Ms. Lilly, a Democrat, sponsored a number of bills that might seem bold even today. One would have forced the fathers of children born out of wedlock to pay child support. Others would have abolished the death penalty for minors, and required women’s night court to have a female judge. None passed.

Her very first act as a legislator, she told a woman’s suffrage magazine in 1919, was to submit a resolution asking the state’s United States senators to lobby for the 19th Amendment.
The women, who both ran for office as widows, left observers pleasantly surprised. A journalist wrote in the New York Tribune in 1919: “Both are revealing to the people that women with mature minds, at an age when some women are beginning to worry about crow’s feet, can be of real service to the state.”


After the initial victories of 1919, women’s progress in Albany slowed. Just three more women were elected in the 1920s.

But then the Great Depression, followed by the wartime frenzy of the 1940s, pushed women into public life. In the Assembly, the number of women peaked in 1947 at eight — the highest number until 1975.

In 1933, New York passed a minimum wage law barring employers from paying women “oppressive and unreasonable wages.” The law was critical in the nation’s labor fight: It was the first state minimum wage law after the Supreme Court in 1923 ruled such laws unconstitutional. The court would eventually strike down New York’s new law too, but the backlash paved the way for a federal minimum wage in 1938.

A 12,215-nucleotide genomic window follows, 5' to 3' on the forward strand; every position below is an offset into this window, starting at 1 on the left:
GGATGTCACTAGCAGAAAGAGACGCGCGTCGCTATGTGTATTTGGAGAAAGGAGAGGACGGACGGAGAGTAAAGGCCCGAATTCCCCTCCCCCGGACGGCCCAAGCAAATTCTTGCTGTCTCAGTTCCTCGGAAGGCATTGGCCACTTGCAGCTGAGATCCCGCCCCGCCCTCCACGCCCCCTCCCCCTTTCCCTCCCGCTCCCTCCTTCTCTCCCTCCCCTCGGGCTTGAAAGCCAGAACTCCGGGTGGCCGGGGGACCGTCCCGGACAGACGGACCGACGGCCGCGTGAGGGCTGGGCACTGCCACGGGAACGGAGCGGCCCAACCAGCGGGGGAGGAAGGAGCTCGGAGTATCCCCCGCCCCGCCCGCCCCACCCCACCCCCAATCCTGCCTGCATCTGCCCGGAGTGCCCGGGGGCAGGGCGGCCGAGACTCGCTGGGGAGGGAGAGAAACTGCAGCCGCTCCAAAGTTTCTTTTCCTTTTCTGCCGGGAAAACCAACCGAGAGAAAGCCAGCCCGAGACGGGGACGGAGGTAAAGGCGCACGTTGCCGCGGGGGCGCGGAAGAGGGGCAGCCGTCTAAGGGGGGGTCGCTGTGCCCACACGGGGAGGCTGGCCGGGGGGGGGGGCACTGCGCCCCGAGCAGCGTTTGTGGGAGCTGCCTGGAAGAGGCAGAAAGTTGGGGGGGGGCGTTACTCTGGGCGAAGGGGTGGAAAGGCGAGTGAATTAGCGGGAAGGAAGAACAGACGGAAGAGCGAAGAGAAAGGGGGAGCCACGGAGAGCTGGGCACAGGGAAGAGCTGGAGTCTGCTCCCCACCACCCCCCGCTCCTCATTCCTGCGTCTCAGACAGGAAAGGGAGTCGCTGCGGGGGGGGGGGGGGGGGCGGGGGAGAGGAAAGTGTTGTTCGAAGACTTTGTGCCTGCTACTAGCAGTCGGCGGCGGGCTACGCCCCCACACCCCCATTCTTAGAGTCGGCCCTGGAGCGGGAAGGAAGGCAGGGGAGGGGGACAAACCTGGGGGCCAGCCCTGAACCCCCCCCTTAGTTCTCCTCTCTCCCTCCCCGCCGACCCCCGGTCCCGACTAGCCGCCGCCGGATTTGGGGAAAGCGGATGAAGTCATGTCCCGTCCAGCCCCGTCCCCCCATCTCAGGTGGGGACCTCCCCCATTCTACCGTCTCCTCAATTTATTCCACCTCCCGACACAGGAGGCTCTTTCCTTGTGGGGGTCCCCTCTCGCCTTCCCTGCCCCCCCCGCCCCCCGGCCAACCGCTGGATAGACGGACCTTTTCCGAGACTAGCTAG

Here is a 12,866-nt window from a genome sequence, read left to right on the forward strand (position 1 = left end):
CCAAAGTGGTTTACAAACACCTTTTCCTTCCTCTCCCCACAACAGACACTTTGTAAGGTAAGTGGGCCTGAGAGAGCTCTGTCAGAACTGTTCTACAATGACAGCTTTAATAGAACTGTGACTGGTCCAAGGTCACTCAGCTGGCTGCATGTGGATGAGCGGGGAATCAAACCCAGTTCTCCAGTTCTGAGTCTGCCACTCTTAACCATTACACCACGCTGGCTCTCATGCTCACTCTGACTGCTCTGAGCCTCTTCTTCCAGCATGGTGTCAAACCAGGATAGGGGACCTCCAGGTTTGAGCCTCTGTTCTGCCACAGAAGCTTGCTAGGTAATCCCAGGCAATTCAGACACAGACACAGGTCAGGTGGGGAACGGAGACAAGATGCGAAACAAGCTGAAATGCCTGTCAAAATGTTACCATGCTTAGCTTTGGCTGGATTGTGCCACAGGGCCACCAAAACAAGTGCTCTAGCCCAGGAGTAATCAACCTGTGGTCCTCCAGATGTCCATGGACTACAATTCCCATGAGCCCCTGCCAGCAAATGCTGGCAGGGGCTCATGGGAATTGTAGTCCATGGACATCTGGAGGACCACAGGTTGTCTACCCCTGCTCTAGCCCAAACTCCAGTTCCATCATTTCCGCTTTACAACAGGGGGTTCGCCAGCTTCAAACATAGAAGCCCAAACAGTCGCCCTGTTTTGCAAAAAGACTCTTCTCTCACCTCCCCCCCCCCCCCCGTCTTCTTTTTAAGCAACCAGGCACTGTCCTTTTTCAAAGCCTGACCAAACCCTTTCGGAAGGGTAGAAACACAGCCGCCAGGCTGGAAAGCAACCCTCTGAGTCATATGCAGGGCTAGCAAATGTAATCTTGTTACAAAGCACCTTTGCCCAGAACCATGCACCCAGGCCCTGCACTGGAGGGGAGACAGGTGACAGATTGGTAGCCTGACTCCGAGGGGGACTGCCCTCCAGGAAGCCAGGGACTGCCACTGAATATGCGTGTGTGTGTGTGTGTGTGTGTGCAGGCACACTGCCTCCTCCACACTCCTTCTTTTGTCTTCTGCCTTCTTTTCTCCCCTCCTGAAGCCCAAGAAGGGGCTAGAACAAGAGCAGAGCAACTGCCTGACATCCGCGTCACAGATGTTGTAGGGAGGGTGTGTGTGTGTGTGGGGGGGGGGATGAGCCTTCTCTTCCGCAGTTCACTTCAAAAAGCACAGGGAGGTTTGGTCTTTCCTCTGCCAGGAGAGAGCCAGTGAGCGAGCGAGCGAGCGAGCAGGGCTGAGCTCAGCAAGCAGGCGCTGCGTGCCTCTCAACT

Rhoda Fox Graves became New York’s first female senator in 1935, winning an empty seat upstate. She had tried for the same seat three years earlier, running against the incumbent, even though local party leaders told her not to. She lost by less than 200 votes.

Ms. Graves served in the Senate for 14 years. By the time she died in 1950, she was still the only woman ever elected to the chamber.

Still, the number of female legislators in the Assembly continued to rise, as men went to war and women stepped in to take their places. Mary Gillen, of Brooklyn, pushed to create school lunch programs. Maude Ten Eyck, from Manhattan, led a charge to make the state pay for child-care facilities.

The state university system, which now includes more than 1.4 million students each year, owes its start to Elizabeth Hanniford, from the Bronx, who was elected in 1947 and helped write legislation to create the system.


When people talk about the women’s rights movement, they often mean the 1960s and 1970s, two heady decades of victories in state capitols, Washington and the courts.

In 1972, Congress passed Title IX, to ban gender discrimination in public schools, and the Equal Rights Amendment. The Supreme Court decided Roe v. Wade in 1973.

In New York, women saw their numbers more than double, and voters sent some of the state’s best-known women — especially black women — to Albany.